Katie Holley has known most of her life what she wants to do for a living.
At age 12, she envisioned herself as a doctor, dedicating her life to helping people in need.
She just wasn’t sure how to reach her goal until she arrived at Troy University and met Janet Gaston, the University’s Health Professions Advisor.
“She was the first person I talked to at TROY about that, about my passion,” said Holley, who majored in biomedical science while at TROY. “She wrote down a timeline for me, what classes I needed to take and when, how to study for my MCAT (Medical College Admission Test) and when to start studying, and she did this all in the first semester of my freshman year.”
The Health Professions Advising Office, part of the Department of Biological and Environmental Sciences, helps students prepare for professional school programs in health-related professions through academic counseling, admissions advising, application preparation and networking.
“I like to see students either in the second semester of their freshman year or the first semester of their sophomore year, and ask them what they want to be when they grow up,” Gaston said. “I get an idea of what they want or what they think they want, and a lot of times those are two different things. A lot of students come in and say, ‘I want to practice medicine.’ I say, ‘OK, let’s look at this, have you shadowed a physician? How do you know you want to be a physician?’”
Others, like Holley, know exactly what they want to be, but need the guidance to get there.
“I think it was the visualization I needed to keep me grounded,” said Holley, who graduated in December 2017 and is currently enrolled in the Edward Via College of Osteopathic Medicine (VCOM) at Auburn. “(Gaston) wrote down a timeline for me, what classes I needed to take and when, how to study for my MCAT, when to start studying, and all of this was laid out the first semester of my freshman year. She helped me see my three-and-a-half years laid out at TROY.”
Holley is just one example of the program’s success in preparing students for the next level in their education.
According to the most recent numbers, from the 2017-18 academic year, 56 of 60 TROY students who applied to health-related professional schools with guidance from the Health Professions Advising Office received admission to those schools.
Twenty-six of the program’s 30 medical school applicants that year received acceptance letters.
The key to the program’s success, Gaston said, is working with students as early as possible in their college tenures, helping them shadow professionals to make sure they’re on the right career path.
“We try to get them by their sophomore years to make sure they’re on the best path and taking the best courses to prepare them for what they want to do,” she said. “I also bring directors of admission from various schools, and they give an idea what type of student they’re looking for. We like to start early getting them on that right track, because every school has specific prerequisites they need you to take to be successful in their program.”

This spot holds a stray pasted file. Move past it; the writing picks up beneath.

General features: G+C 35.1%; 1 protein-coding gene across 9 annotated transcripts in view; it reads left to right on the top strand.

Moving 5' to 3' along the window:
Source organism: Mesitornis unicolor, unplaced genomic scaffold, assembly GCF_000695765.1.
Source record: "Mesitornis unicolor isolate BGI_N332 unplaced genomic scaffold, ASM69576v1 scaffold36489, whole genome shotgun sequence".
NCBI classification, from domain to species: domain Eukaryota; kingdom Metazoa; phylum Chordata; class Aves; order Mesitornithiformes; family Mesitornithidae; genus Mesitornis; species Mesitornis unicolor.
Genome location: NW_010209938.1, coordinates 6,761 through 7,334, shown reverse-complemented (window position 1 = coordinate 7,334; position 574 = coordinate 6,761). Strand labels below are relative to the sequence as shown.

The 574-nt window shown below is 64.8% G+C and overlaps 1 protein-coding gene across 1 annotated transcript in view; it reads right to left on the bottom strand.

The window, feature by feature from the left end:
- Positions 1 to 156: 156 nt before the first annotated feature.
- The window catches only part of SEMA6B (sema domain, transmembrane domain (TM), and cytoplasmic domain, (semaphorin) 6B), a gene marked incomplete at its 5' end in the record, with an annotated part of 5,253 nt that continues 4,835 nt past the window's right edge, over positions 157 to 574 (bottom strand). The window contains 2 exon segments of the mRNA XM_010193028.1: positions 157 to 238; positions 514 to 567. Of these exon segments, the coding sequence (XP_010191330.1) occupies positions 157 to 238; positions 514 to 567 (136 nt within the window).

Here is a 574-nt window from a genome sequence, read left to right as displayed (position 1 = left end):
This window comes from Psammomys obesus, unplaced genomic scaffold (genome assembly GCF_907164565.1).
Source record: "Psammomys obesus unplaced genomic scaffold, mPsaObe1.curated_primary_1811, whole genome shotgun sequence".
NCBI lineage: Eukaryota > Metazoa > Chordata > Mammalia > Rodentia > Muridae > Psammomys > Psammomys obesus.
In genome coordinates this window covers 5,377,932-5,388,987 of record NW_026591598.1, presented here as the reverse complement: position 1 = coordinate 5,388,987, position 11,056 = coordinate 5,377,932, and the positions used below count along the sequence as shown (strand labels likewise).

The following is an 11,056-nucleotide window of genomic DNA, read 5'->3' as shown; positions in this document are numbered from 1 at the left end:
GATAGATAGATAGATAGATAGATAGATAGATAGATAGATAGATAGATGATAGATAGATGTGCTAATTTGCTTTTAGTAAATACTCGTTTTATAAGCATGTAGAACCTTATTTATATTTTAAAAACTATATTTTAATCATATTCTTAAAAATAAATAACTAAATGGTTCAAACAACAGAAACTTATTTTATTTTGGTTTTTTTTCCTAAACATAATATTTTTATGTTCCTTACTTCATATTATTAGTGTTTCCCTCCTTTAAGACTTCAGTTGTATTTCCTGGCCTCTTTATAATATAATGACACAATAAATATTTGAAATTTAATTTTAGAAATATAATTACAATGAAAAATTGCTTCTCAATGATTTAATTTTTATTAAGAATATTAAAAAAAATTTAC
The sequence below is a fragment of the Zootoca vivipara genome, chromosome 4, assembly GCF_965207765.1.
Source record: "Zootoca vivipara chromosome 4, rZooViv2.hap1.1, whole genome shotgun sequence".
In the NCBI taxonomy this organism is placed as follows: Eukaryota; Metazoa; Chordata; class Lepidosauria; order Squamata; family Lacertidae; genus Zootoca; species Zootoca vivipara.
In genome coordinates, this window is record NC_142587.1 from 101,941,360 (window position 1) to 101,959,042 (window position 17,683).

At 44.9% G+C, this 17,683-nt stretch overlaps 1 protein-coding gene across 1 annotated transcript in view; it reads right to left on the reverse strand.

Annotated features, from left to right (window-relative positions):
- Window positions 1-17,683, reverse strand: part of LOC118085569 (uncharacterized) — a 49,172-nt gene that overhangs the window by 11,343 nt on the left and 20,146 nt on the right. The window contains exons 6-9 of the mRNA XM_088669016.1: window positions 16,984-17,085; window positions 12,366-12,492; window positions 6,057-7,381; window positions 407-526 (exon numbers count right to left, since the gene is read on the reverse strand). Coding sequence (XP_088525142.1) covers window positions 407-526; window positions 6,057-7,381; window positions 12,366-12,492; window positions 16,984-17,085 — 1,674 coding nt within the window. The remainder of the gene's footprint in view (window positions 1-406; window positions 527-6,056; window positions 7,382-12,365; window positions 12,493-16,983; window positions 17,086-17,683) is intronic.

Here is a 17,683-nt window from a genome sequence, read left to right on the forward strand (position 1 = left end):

Sometimes, that path takes students into other areas.
“We also try to help those going to law school too,” Gaston said. “We had a student who was a biomedical science major and decided in her senior year that she didn’t want to go to medical school. I then said, ‘Let’s figure out what you want to be when you grow up,’ and she asked about law school. We got her ready for the (Law School Admission Test), she went to law school and is practicing medical law right now.”
While her students give credit to Gaston, Gaston said it’s the students who deserve credit for staying on the tough road to the next level in their education.
“Our students work hard,” she said. “It’s tough, and we’re blunt and open with them about that. They have to do the work.”
After Holley had put in the work and interviewed for a medical school position, the waiting was the hardest part.
She still remembers the call that changed her life.
“I was on campus at TROY, sitting in the Trojan Center, and I got a phone call from Auburn,” Holley said. “I had interviewed a week earlier, so I knew this could be really good or really bad. I walked outside to the quad, they told me I was accepted, and I started crying right there in middle of the quad.”
After calling her parents, she rushed to Gaston’s office to inform her. A year later, Holley knows the hard work was worth the effort.
“It’s been really good,” she said. “Honestly it’s so enjoyable, because I’m finally getting to do what I’ve desired and been passionate about my whole life. I’m learning the things I need to learn to be a good physician. It’s been more rewarding than it has been demanding.”
TROY students or future students interested in a career in medicine can visit Gaston’s office at 317A McCall Hall.